Who Suffers from Dry Mouth?
Dry mouth can be episodic, chronic or a permanent condition. It can be a symptom of performance anxiety, a side effect of a short dose of antihistamines, or a response to a long-term treatment like hemodialysis. While transient episodes are uncomfortable, most cases of dry mouth are chronic, characterized by complex, multifactorial etiologies. Long-standing dry mouth conditions increase the risk for oral disease significantly by tipping the balance away from homeostasis.2 While some health care professionals do not consider dry mouth to be a major problem, numerous studies report significant quality of life issues.3,10,13-23 Both dentate nursing home residents and those with dentures experience high levels of low quality of life directly related to dry mouth issues, especially those with cognitive disorders.17,22,25,26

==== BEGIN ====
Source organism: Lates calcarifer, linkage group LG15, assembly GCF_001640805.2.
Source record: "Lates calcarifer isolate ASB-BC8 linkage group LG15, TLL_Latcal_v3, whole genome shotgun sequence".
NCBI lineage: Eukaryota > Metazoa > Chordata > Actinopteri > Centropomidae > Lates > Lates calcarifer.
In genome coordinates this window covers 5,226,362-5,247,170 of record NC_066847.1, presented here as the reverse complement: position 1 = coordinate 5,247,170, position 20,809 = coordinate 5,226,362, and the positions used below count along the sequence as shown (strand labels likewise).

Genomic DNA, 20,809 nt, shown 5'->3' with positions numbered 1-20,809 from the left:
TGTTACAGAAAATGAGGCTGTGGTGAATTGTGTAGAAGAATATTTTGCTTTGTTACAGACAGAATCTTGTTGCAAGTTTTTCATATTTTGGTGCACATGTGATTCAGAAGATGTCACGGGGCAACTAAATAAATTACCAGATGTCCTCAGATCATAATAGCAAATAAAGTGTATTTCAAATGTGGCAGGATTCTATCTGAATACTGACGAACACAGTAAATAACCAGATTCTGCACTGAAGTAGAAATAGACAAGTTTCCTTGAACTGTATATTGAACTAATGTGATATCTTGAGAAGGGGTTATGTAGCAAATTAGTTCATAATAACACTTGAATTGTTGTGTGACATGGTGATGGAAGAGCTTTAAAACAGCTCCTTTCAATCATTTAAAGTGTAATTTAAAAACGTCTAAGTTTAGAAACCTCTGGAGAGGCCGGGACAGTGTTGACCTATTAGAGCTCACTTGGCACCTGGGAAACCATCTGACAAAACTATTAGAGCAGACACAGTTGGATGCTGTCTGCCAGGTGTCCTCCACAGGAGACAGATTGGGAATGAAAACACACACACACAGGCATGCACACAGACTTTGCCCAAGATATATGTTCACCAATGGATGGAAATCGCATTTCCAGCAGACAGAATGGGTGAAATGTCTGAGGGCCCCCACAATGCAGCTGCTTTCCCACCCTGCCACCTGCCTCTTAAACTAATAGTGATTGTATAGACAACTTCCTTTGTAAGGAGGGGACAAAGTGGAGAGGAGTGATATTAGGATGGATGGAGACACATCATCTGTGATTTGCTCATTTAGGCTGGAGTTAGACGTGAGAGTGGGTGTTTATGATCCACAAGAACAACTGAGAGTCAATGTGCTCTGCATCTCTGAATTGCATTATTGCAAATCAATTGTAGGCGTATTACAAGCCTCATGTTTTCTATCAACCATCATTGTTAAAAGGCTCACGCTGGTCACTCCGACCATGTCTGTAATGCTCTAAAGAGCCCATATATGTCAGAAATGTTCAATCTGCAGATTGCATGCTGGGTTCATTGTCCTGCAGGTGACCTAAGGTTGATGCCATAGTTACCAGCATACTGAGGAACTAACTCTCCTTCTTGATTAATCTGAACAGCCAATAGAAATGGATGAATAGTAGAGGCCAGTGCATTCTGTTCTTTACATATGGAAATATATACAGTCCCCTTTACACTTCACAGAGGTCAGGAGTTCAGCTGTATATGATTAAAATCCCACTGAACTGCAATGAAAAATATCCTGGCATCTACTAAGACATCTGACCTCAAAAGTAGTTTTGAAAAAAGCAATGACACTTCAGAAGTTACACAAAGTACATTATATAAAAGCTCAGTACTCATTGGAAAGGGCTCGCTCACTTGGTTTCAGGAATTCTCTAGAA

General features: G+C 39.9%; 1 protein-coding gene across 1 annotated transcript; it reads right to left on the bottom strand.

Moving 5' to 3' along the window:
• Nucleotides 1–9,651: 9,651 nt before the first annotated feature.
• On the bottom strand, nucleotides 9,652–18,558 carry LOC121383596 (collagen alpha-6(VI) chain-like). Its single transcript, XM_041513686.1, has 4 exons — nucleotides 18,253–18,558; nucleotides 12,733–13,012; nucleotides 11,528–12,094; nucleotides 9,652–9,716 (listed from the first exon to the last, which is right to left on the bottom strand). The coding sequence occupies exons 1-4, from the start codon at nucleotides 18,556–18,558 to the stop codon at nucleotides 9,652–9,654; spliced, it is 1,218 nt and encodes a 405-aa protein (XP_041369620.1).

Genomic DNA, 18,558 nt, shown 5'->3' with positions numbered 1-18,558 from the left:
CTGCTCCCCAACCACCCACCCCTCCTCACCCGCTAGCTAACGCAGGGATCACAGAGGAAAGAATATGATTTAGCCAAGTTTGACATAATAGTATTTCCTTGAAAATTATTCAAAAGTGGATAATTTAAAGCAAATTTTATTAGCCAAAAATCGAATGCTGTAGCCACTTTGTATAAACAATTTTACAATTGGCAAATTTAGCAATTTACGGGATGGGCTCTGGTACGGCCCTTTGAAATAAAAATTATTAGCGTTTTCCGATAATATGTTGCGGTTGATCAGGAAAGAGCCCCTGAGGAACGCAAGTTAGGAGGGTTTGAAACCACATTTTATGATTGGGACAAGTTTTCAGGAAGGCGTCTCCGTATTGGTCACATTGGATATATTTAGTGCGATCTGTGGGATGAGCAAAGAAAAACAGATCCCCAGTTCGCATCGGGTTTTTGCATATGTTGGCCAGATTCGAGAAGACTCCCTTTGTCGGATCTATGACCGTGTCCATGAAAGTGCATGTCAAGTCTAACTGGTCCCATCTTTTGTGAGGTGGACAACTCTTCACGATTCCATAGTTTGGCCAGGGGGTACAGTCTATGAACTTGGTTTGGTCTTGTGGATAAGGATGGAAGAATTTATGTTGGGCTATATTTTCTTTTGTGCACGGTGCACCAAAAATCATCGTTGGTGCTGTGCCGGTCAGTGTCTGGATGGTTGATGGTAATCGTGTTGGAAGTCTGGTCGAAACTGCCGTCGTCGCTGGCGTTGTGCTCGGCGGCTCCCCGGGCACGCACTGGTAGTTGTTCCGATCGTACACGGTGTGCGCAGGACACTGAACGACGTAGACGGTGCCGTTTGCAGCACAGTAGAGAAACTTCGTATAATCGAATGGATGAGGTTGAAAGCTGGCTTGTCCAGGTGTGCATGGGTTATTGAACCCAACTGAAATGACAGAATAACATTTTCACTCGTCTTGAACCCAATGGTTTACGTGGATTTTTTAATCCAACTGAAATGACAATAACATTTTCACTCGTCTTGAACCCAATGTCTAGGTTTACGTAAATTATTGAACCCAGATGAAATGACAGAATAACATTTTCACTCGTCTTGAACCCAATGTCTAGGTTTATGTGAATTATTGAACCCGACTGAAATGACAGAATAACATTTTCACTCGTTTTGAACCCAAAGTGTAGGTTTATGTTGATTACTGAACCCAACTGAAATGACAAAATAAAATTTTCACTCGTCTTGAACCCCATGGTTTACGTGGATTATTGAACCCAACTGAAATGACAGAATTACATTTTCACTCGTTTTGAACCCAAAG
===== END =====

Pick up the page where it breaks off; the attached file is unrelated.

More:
Due to complex etiologies, dry mouth can affect any age.14,20 While only a small percentage of patients initially self-report symptoms of dry mouth, studies have shown that dry mouth affects roughly 30% of the population,16-19 with the number nearly doubling for those over the age of 65. One study found 10% of subjects in their early thirties were affected by xerostomia.20 Numerous studies demonstrated that women have higher rates of dry mouth then men14,16,19-22 and those over the age of 50 years are more likely to experience xerostomia.2,4,14,16-19,21-23
Most people who suffer from dry mouth don’t report oral dryness until there is a perceptible reduction in salivary flow, despite having a clinical diagnosis of hyposalivation.13,18,21,23 Additionally, early stages of dry mouth syndrome may not be recognized during a visual inspection or identified when asking a patient if they have dry mouth issues.2,17,18,21,23,26